This week is filled with various US employment-related indicators, with Friday’s employment data leading the way. Yesterday’s US Job Openings and Labor Turnover Survey (JOLTS) showed a surprisingly significant increase, driving up US bond yields and pushing USD/JPY above the significant 150 yen level. However, right after that, it rapidly dropped to the upper 147 yen level. This seemed like an intervention. Subsequently, it was quickly bought back to around 149 yen, where it stands now.
The strength of US employment indicators points to persistent inflation in the US through wage pressure. If this series of employment-related indicators remains strong, it could easily lead to an increase in US bond yields and overall dollar-buying pressure. Today, we have the US ADP Employment Report and ISM Non-Manufacturing Purchasing Managers’ Index (PMI), followed by initial jobless claims tomorrow, and the highly anticipated official US employment report on Friday. It’s shaping up to be a tense week. However, amid the increased anticipation of intervention, the market’s moves may be somewhat restricted, and speculative traders might temporarily retreat. Detailed figures regarding the intervention will only become clear at the end of the month when statistics are published, leaving room for speculation until then.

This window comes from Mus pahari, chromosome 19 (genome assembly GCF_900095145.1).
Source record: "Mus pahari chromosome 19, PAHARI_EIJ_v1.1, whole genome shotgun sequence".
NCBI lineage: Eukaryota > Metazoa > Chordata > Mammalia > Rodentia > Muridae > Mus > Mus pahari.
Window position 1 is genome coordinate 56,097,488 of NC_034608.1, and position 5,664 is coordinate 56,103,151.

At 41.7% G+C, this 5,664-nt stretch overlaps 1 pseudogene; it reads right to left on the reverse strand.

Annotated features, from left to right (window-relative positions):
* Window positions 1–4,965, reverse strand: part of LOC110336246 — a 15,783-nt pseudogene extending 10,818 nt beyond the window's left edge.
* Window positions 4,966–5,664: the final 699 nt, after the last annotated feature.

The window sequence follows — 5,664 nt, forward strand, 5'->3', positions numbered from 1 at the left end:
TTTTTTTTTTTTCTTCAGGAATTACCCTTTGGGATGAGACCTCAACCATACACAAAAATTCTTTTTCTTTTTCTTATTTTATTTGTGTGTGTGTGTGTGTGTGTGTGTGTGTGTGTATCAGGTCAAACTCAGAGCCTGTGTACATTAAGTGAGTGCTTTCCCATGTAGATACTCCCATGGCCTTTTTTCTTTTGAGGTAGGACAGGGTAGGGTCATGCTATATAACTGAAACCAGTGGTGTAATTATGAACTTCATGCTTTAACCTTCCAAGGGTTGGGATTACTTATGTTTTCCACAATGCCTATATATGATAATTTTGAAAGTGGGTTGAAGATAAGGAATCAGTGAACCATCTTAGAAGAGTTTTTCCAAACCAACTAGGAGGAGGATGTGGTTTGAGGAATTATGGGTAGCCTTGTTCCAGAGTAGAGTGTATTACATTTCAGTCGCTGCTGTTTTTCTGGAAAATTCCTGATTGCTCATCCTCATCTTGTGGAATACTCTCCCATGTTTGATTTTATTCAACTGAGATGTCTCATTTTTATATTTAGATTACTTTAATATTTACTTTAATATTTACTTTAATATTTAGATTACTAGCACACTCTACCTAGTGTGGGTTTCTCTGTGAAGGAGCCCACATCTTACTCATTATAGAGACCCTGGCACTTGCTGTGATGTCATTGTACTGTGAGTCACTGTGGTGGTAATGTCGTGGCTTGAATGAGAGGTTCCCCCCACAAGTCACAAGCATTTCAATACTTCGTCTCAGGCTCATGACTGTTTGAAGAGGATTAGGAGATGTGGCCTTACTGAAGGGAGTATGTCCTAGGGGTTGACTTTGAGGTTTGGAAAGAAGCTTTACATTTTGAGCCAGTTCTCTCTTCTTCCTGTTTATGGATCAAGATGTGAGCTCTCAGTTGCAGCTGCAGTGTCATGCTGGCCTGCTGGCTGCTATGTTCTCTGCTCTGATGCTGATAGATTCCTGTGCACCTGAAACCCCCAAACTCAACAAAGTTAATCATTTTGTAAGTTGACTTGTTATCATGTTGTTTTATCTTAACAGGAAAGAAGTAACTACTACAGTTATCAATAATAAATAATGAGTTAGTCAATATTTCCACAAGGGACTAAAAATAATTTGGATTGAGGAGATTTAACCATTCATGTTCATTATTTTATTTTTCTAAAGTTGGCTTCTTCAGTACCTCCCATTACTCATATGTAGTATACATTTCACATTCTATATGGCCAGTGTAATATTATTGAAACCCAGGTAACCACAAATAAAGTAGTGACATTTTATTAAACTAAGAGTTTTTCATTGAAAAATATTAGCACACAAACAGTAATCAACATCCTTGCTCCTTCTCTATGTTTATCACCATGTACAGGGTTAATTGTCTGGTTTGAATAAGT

While the Bank of Japan has been avoiding direct statements, yesterday’s movements in USD/JPY clearly suggest intervention. It seems that they want to prevent USD/JPY from crossing the 150 yen threshold. However, the intervention’s effects have been limited, with USD/JPY remaining in the upper 149 yen range. Despite an attempt to encourage yen buying in CHF/JPY, as you had anticipated, it seems that yen buying didn’t materialize.
All eyes are on tonight’s developments.